Woman loses her leg in crash after blind date drives drunk, then he forces her to marry him to avoid jail - here's how spousal privilege works in SA

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Photo by Nathan Dumlao
Photo by Nathan Dumlao

The 28-year-old woman woke up in hospital with her right leg already amputated and her left leg severed shattered following the crash in the early hours of 12 October last year.

It happened just hours after Ms Ma, a Chinese woman, went on an arranged date with a suitor only known as Zhang, who reportedly took her car keys and insisted on driving her home in his car despite being intoxicated.

He crashed into traffic barriers in the middle of the road and flipped his car onto its roof.  Both Ma’s legs broke in the process.

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Unfortunately, in order to save her life, she lost a leg to amputation and her remaining leg is being treated for recurring infections.

Zhang paid 90,000 RMB (more than R188 000) towards her initial surgery but she says he is now refusing to foot the bill for further treatment unless she agrees to marry him and settle the matter privately so he can avoid jail time.

He reportedly admitted to local media, “Of course I want her to write a statement forgiving me, otherwise I’m definitely going to jail. My lawyer tells me that, with her statement, I can be remanded on bail pending trial. After that, we can settle any civil disputes between us."

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“My father says that as long as I’m willing to marry her, he’ll treat her as family. We will, of course, then pay her medical bills. But if she chooses to go the legal route, then we have no obligation to contribute anything more.”

Responding to allegations that he insisted on driving Ms Ma home, Mr Zhang said, “She says I forced her into my car. I can neither confirm nor deny that, because I was drunk and don’t remember anything."

Ma told local media, “He wants me to agree to a settlement and pen a statement forgiving him, otherwise he won’t pay any more of my medical bills. He’s saying I have nothing left. My only option is to marry him and let him take care of me. He’s forcing me to marry him. I don’t even like him - how could I marry him?”

County police say they are examining the extent of Ma’s injuries, after which formal charges will be laid against Zhang.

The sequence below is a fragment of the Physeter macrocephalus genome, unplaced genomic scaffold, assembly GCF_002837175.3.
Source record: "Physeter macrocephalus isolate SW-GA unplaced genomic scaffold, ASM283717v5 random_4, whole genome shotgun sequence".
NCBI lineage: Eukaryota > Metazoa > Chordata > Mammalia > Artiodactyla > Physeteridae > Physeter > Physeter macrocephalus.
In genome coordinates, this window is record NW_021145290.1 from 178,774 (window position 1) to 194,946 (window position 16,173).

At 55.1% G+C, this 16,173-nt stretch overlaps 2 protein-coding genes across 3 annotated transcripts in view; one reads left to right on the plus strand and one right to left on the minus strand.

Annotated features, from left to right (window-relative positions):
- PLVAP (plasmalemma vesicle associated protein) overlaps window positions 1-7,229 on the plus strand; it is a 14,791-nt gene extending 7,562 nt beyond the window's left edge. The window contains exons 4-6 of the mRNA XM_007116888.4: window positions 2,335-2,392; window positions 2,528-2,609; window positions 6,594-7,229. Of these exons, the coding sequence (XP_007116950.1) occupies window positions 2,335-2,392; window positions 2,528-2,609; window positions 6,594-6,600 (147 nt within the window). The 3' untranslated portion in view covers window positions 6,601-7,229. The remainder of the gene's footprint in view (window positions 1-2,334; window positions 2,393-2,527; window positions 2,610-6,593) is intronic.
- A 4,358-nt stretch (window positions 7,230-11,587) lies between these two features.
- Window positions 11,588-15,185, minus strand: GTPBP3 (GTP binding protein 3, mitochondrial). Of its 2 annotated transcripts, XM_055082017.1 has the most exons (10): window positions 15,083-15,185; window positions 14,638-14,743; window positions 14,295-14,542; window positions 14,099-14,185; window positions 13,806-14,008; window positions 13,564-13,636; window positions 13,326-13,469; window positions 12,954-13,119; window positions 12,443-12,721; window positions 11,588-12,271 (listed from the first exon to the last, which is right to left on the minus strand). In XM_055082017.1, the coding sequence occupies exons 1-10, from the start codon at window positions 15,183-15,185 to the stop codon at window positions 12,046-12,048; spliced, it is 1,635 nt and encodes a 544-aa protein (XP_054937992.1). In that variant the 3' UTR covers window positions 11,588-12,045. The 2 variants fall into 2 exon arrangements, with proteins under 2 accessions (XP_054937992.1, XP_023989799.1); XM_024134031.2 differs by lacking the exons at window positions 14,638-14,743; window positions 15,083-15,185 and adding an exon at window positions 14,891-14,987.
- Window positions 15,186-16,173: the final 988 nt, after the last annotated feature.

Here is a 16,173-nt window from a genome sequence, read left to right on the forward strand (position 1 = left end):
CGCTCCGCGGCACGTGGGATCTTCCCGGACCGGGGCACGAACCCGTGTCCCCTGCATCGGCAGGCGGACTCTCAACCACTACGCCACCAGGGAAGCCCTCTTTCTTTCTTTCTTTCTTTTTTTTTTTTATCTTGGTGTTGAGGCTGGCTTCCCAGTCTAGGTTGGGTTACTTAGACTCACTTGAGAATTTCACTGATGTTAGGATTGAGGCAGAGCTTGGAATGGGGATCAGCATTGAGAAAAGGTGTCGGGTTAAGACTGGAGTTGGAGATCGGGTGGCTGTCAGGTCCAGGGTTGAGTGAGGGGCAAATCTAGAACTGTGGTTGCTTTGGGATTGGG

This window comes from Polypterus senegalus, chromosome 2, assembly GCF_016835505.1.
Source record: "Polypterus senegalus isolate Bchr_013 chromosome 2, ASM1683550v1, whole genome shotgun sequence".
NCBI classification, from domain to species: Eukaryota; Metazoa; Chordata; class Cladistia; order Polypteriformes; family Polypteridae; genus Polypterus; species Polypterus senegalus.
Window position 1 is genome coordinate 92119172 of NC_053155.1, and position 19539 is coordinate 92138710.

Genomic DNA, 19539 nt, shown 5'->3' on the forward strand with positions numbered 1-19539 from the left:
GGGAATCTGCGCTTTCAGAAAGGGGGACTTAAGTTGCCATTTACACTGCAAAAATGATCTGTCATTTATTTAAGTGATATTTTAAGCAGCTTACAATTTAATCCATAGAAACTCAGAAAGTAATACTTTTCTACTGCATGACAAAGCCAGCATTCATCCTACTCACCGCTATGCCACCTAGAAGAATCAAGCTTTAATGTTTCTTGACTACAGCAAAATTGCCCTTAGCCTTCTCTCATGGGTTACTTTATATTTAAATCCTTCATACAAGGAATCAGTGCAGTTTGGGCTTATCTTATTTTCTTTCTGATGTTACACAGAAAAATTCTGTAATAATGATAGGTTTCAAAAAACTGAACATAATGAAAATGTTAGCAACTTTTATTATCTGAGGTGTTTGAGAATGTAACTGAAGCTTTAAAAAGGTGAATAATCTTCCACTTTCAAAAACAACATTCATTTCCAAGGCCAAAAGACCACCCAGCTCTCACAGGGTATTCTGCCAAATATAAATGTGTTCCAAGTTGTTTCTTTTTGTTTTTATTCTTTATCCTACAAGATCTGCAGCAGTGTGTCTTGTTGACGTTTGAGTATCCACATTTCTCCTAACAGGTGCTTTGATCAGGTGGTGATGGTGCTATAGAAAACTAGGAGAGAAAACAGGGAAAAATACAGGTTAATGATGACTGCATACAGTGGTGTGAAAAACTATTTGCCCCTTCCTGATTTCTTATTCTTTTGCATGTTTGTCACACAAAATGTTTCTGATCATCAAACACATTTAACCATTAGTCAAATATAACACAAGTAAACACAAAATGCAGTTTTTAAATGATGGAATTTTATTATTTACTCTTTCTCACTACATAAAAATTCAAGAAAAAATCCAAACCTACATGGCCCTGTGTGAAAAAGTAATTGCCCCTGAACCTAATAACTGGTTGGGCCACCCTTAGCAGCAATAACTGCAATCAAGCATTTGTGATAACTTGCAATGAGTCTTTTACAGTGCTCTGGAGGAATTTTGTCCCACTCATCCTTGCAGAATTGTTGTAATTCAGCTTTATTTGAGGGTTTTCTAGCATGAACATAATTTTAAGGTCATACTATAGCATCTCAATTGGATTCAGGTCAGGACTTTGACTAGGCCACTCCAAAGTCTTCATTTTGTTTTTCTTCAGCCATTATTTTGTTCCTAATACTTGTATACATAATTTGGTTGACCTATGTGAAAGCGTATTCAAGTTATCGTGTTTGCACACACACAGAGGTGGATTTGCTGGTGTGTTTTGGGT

The authorities did not say whether he would be prosecuted separately for allegedly attempting to blackmail his victim.

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Unfortunately, Ma’s predicament may sound familiar for some South African women.

Managing partners of HJW Attorneys Megan Harrington-Johnson and Richard Wands share how the law in South Africa can protect you.

We posed this question to the lawyers: What does the law in South Africa say about spouses testifying against each other in court? Is this ever permitted?

“In terms of section 198 and 199 of the Criminal Procedure Act, spouses are the only category of witnesses deserving of a right to refuse to disclose admissible and relevant evidence in Court. Generally speaking, a spouse cannot be compelled to testify or be forced to disclose information shared or conversations held between the parties during the marriage,” say HJW attorneys. 

“This protection is extended to any conversation or information shared during the marriage and can be invoked even after the annulment or dissolution of the marriage, so long as the information, which is being sought, was shared while the marriage subsisted,” they add.

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However, there are exceptions say the attorneys. These are in terms of section 195 of the Criminal Procedure Act and Section 68 of the Sexual Offences and Related Matters Amendment Act, where a spouse may be called to testify, in relation to the general wellbeing of their children, in relation to, among other examples, sexual exploitation of children and incest.

In South Africa, there is a significant number of traditional marriages and instances of civil unions. The attorneys say the law applies the same in these relationships as well, where the Recognition of Customary Marriages Act, as well as the Civil Unions Act (in addition to the Marriage Act) all provide this equal protection.

However, if you find yourself in a circumstance similar to that of Ma and are being blackmailed into getting married it’s best to report to the person attempting to blackmail you to the police.

“Additionally, if the marriage took place as a result of blackmail, the marriage can be annulled for being entered into under fraudulent conditions and is therefore voidable,” say the attorneys.

If a woman is being abused in a marriage would like to report abuse but is not in a safe position to do, as family, friends or neighbours there is something you can do to help.

HJW attorneys say, “Any person may report spousal (or any other) abuse to the South African Police Service. The SAPS may investigate and then, depending on the evidence, a prosecutor may agree, or decline, to prosecute. If the spouse, however, does not want to give evidence, this may hinder the prosecution of the matter.”

Do you think the law protects victims and potential victims of crimes committed by their partners? Share your thoughts with us here.

Additional reporting by: Magazine Features

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